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Category Archives: CTU Research

Negative Feedback – Attack on a YouTube Channel

Recently, one of my favorite YouTube channels, Dave Jones’ EEVblog, came under attack after having published a series of videos debunking a product claiming to vastly extend the life of alkaline batteries. But just how do you “attack” a YouTube channel? One does not simply DDoS Google in order to silence a YouTube channel; no […]

Revealing the Cyber-Kraken

Few security researchers possess the skills to detect elusive threat actors and gather the evidence of Advanced Persistent Threat (APT) groups lurking beneath the surface of legitimate-appearing network traffic. Dell SecureWorks Counter Threat Unit™ (CTU) researchers gain insights about threats such as Threat Group-3390 (TG-3390) from monitoring clients’ environments, including traffic and endpoints, and conducting intrusion analysis during incident response engagements.

Technical Analysis Tracks the Sakula Malware Family

Dell SecureWorks Counter Threat Unit™ (CTU) researchers conducted a longitudinal analysis of the malware family called Sakula (also known as Sakurel and VIPER), which targeted organizations in multiple verticals. Since at least November 2012, the malware has given threat actors remote access to compromised systems. In 2014, Sakula became publicly known when it was spotted […]

Vertical Hopscotch

Dell SecureWorks Counter Threat Unit researchers have found that threat groups victimizing a particular vertical today may infiltrate new verticals tomorrow. Organizations should never dismiss the threat from groups that seem to only target other industries and should have thorough plans and mitigation strategies in place.

Living off the Land

Dell SecureWorks CTU researchers responded to an intrusion perpetrated by Threat Group-1314 (TG-1314), one of numerous threat groups that employ the “living off the land” technique to conduct their intrusions. Detecting threat actors who are “living off the land,” using credentials, systems, and tools they collect along the way instead of backdoors, can be challenging for organizations that focus their instrumentation and controls primarily on the detection of malware and indicators such as command and control IP addresses, domains, and protocols.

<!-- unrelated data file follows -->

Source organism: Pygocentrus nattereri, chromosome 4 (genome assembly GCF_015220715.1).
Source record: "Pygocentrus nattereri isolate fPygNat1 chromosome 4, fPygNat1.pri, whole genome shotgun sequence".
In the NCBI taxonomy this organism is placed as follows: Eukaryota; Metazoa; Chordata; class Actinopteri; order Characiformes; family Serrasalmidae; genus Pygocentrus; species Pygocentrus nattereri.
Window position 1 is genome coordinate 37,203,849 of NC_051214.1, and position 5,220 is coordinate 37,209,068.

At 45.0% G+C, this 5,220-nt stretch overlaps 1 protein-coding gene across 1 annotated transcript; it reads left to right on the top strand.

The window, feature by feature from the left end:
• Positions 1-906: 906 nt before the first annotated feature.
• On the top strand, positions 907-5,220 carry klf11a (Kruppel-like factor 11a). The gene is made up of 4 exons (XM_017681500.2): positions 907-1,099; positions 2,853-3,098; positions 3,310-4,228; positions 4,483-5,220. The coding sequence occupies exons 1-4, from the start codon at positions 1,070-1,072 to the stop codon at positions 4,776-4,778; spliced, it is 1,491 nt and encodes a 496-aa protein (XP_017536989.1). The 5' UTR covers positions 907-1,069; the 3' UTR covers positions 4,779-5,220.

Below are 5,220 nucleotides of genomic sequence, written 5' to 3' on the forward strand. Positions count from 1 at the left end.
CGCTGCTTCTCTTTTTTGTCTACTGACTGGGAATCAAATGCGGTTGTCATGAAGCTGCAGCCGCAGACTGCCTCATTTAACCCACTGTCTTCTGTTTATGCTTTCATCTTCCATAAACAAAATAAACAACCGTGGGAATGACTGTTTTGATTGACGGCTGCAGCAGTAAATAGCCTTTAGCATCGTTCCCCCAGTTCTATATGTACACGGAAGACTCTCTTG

Exploiting Threat Intelligence

Prioritizing resources and effort to improve the overall security posture and incident readiness of any organization is an arduous but necessary task. No organization has unlimited funds and resources; in fact, the truth is quite the opposite. Fully exploiting threat intelligence can help IT professionals make decisions about best utilizing available resources. With respect to […]

ZeroAccess botnet resumes click-fraud activity after six-month break

ZeroAccess (also known as Sirefef) is a peer-to-peer (P2P) botnet for perpetrating advertising click-fraud. It was disrupted by law enforcement in December 2013. The Dell SecureWorks Counter Threat Unit™ (CTU) research team observed the botnet reactivate from March 21, 2014 until July 2, 2014. On January 15, 2015 at 7:58 pm EST, the botnet again […]

Sleeper Agents

During an incident response engagement, Dell SecureWorks Counter Threat Unit™ (CTU) analysts observed lateral movement activities conducted by the adversary to establish a solid foothold within the compromised infrastructure. A remote access trojan (RAT) was copied to and installed on multiple systems as a Windows service, and was then executed via a scheduled task. Each […]

Keeping Cyber Criminals from Breaking into Your Network via Your Vendors

The media has reported that several companies in the past year have suffered significant security breaches, as a result of hackers compromising companies’ third party vendors. Instead of going after large organizations directly, some threat actors are opting to target smaller, third party vendors who do business with the larger companies. The criminals are hoping these third party vendors will have fewer security protections in place. If the hackers are able to break into one of these vendors, get their hands on the credentials the vendor uses to access the larger company’s network and successfully use those credentials, then the criminals have just gained their initial foothold into the target company— all under the guise of a trusted partner. From there, the hackers might go after valuable trade secrets and Intellectual Property, customer credit and debit card data, or Personal Identifiable Information for Employees and Customers (names, addresses, social security numbers, email addresses and phone numbers).

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